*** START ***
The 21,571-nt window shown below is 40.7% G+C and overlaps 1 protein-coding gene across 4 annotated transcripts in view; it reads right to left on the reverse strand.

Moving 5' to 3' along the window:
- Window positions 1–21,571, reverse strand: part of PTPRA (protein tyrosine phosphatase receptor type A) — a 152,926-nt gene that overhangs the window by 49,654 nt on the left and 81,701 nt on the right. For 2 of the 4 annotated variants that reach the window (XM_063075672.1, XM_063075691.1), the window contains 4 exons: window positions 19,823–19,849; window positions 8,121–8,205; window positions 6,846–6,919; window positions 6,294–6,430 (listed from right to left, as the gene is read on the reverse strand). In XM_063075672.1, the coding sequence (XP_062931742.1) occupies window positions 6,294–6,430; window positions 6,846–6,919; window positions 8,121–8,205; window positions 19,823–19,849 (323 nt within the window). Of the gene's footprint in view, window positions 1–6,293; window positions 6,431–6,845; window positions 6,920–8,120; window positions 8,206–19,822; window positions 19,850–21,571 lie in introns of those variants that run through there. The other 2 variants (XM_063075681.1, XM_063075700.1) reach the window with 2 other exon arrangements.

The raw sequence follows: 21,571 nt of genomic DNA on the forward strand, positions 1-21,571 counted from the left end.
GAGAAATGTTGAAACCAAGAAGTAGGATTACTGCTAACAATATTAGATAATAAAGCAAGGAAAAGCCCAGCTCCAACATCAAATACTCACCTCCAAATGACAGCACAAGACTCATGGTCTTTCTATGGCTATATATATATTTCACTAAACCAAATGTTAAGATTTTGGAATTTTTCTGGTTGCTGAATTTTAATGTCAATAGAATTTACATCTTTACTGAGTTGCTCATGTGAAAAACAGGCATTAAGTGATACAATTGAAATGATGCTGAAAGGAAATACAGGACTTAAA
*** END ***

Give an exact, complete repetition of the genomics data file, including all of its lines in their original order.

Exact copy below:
The 21,571-nt window shown below is 40.7% G+C and overlaps 1 protein-coding gene across 4 annotated transcripts in view; it reads right to left on the reverse strand.

Moving 5' to 3' along the window:
- Window positions 1–21,571, reverse strand: part of PTPRA (protein tyrosine phosphatase receptor type A) — a 152,926-nt gene that overhangs the window by 49,654 nt on the left and 81,701 nt on the right. For 2 of the 4 annotated variants that reach the window (XM_063075672.1, XM_063075691.1), the window contains 4 exons: window positions 19,823–19,849; window positions 8,121–8,205; window positions 6,846–6,919; window positions 6,294–6,430 (listed from right to left, as the gene is read on the reverse strand). In XM_063075672.1, the coding sequence (XP_062931742.1) occupies window positions 6,294–6,430; window positions 6,846–6,919; window positions 8,121–8,205; window positions 19,823–19,849 (323 nt within the window). Of the gene's footprint in view, window positions 1–6,293; window positions 6,431–6,845; window positions 6,920–8,120; window positions 8,206–19,822; window positions 19,850–21,571 lie in introns of those variants that run through there. The other 2 variants (XM_063075681.1, XM_063075700.1) reach the window with 2 other exon arrangements.

The raw sequence follows: 21,571 nt of genomic DNA on the forward strand, positions 1-21,571 counted from the left end.
GAGAAATGTTGAAACCAAGAAGTAGGATTACTGCTAACAATATTAGATAATAAAGCAAGGAAAAGCCCAGCTCCAACATCAAATACTCACCTCCAAATGACAGCACAAGACTCATGGTCTTTCTATGGCTATATATATATTTCACTAAACCAAATGTTAAGATTTTGGAATTTTTCTGGTTGCTGAATTTTAATGTCAATAGAATTTACATCTTTACTGAGTTGCTCATGTGAAAAACAGGCATTAAGTGATACAATTGAAATGATGCTGAAAGGAAATACAGGACTTAAA